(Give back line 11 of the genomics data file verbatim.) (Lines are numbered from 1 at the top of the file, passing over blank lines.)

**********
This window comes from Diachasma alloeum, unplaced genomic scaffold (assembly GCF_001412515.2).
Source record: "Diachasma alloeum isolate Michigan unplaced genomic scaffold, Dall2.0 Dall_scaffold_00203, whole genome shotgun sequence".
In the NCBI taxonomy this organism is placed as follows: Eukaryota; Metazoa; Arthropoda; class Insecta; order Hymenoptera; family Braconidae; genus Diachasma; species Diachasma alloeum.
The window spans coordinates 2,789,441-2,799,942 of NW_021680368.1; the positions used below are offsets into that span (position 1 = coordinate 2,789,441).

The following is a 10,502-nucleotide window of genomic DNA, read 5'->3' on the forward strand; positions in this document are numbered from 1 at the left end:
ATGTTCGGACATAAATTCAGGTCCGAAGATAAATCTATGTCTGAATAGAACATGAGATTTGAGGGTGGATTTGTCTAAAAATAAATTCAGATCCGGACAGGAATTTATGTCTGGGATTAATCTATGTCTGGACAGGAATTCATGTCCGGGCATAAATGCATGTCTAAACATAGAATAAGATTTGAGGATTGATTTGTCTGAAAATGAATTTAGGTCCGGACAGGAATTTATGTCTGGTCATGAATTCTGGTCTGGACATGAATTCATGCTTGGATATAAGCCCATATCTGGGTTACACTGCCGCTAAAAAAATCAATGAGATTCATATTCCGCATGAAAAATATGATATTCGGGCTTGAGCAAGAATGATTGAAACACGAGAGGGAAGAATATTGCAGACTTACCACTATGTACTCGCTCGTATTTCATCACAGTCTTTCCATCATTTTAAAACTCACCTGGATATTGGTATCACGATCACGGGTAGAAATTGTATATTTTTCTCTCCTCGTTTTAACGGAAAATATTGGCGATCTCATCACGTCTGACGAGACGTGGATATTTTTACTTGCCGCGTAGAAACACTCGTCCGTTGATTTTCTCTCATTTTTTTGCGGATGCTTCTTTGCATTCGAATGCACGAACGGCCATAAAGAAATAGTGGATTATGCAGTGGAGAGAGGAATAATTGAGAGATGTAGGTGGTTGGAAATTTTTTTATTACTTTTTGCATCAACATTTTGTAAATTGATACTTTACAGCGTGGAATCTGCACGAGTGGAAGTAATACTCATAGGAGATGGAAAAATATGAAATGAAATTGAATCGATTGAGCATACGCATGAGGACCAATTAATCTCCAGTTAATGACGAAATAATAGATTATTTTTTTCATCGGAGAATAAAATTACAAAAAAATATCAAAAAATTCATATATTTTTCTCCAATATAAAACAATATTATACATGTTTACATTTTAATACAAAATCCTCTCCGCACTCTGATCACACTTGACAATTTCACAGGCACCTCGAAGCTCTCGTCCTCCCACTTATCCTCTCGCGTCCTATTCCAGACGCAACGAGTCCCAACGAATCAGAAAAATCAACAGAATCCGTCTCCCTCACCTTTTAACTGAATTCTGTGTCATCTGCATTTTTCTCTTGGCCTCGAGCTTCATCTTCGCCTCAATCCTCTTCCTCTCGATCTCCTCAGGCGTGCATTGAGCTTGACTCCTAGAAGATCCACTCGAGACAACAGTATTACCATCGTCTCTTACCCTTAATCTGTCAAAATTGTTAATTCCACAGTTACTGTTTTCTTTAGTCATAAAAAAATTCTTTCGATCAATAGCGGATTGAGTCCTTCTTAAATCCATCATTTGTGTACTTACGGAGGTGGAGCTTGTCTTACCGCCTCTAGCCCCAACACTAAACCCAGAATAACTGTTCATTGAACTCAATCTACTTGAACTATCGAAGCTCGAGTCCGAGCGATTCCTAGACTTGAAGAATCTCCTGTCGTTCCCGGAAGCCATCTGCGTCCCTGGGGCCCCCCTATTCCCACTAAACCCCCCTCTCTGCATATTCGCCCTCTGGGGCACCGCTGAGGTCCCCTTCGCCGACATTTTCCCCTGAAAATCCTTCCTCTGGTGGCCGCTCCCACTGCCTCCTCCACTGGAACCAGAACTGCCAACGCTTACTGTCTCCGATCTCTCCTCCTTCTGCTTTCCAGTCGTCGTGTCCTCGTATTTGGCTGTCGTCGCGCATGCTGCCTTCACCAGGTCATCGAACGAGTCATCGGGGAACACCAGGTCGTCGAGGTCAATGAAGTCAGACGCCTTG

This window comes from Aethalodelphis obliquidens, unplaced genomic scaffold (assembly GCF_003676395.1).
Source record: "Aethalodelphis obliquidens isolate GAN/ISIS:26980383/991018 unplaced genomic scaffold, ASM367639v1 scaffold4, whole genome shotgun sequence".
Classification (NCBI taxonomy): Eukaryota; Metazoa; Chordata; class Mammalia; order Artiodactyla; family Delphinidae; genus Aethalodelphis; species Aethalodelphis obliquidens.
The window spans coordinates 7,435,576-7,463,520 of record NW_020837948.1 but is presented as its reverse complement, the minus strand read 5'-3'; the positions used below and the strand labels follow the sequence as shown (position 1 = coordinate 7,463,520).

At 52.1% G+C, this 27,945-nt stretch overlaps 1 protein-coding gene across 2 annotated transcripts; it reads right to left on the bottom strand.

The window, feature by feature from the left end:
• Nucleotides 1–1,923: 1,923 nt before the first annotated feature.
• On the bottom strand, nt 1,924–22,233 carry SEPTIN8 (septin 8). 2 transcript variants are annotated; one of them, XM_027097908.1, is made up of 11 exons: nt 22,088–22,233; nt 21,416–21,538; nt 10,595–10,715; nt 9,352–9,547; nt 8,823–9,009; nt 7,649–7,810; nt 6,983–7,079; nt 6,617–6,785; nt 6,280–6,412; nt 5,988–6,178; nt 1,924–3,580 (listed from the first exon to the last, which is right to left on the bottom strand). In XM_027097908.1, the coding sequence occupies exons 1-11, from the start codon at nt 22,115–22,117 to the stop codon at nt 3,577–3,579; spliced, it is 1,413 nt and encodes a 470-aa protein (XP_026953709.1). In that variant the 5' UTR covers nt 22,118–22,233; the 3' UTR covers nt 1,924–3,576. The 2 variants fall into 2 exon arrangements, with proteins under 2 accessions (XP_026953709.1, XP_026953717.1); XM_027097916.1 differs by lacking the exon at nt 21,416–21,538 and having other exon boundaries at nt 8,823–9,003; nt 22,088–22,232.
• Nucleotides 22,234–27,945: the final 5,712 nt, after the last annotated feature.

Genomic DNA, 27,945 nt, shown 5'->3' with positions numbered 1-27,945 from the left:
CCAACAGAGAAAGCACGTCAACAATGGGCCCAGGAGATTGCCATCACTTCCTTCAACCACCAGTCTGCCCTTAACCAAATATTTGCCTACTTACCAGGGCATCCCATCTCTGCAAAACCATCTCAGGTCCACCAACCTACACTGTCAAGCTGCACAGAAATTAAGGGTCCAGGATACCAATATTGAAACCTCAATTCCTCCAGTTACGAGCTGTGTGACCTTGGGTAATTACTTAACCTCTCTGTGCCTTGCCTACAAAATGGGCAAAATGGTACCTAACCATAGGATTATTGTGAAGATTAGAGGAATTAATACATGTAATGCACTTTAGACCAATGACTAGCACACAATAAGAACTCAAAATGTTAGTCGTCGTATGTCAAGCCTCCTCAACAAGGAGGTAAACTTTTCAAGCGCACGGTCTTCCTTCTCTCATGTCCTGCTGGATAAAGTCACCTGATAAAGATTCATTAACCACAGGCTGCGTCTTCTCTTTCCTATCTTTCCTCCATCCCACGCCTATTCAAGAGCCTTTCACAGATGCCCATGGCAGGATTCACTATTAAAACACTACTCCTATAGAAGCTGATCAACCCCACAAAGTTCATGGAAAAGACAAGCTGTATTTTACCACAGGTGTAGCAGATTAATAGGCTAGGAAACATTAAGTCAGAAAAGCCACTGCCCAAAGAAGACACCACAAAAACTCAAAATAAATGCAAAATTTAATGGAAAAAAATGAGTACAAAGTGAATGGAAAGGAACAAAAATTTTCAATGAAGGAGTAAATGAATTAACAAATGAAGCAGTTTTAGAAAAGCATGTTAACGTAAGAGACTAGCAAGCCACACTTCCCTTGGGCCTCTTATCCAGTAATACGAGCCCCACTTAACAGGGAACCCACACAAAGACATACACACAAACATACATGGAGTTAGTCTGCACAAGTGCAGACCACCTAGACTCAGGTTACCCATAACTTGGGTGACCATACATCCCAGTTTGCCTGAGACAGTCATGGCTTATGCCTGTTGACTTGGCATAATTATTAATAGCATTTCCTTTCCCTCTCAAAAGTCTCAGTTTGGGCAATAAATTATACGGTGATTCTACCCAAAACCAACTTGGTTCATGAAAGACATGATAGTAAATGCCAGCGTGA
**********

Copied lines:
At 52.1% G+C, this 27,945-nt stretch overlaps 1 protein-coding gene across 2 annotated transcripts; it reads right to left on the bottom strand.